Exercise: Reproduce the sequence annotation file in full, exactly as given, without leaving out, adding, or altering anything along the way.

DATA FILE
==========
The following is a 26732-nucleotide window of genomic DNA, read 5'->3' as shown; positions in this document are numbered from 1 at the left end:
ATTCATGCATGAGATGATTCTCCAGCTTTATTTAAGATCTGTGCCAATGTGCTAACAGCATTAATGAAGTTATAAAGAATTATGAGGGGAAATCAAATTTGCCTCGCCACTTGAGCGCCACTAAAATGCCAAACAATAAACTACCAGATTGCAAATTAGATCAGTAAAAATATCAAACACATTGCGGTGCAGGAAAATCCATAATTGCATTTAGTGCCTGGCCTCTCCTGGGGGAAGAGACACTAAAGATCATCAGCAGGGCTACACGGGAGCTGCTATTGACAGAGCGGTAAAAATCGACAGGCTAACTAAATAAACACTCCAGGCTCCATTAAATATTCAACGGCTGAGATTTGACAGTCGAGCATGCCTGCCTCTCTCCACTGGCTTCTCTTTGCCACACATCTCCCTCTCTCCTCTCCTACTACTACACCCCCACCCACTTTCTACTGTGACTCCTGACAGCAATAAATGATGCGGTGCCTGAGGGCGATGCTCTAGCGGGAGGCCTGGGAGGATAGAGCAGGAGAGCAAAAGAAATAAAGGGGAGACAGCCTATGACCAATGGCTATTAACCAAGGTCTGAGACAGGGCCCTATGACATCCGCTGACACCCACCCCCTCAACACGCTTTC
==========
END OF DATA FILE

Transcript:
The following is a 26732-nucleotide window of genomic DNA, read 5'->3' as shown; positions in this document are numbered from 1 at the left end:
ATTCATGCATGAGATGATTCTCCAGCTTTATTTAAGATCTGTGCCAATGTGCTAACAGCATTAATGAAGTTATAAAGAATTATGAGGGGAAATCAAATTTGCCTCGCCACTTGAGCGCCACTAAAATGCCAAACAATAAACTACCAGATTGCAAATTAGATCAGTAAAAATATCAAACACATTGCGGTGCAGGAAAATCCATAATTGCATTTAGTGCCTGGCCTCTCCTGGGGGAAGAGACACTAAAGATCATCAGCAGGGCTACACGGGAGCTGCTATTGACAGAGCGGTAAAAATCGACAGGCTAACTAAATAAACACTCCAGGCTCCATTAAATATTCAACGGCTGAGATTTGACAGTCGAGCATGCCTGCCTCTCTCCACTGGCTTCTCTTTGCCACACATCTCCCTCTCTCCTCTCCTACTACTACACCCCCACCCACTTTCTACTGTGACTCCTGACAGCAATAAATGATGCGGTGCCTGAGGGCGATGCTCTAGCGGGAGGCCTGGGAGGATAGAGCAGGAGAGCAAAAGAAATAAAGGGGAGACAGCCTATGACCAATGGCTATTAACCAAGGTCTGAGACAGGGCCCTATGACATCCGCTGACACCCACCCCCTCAACACGCTTTC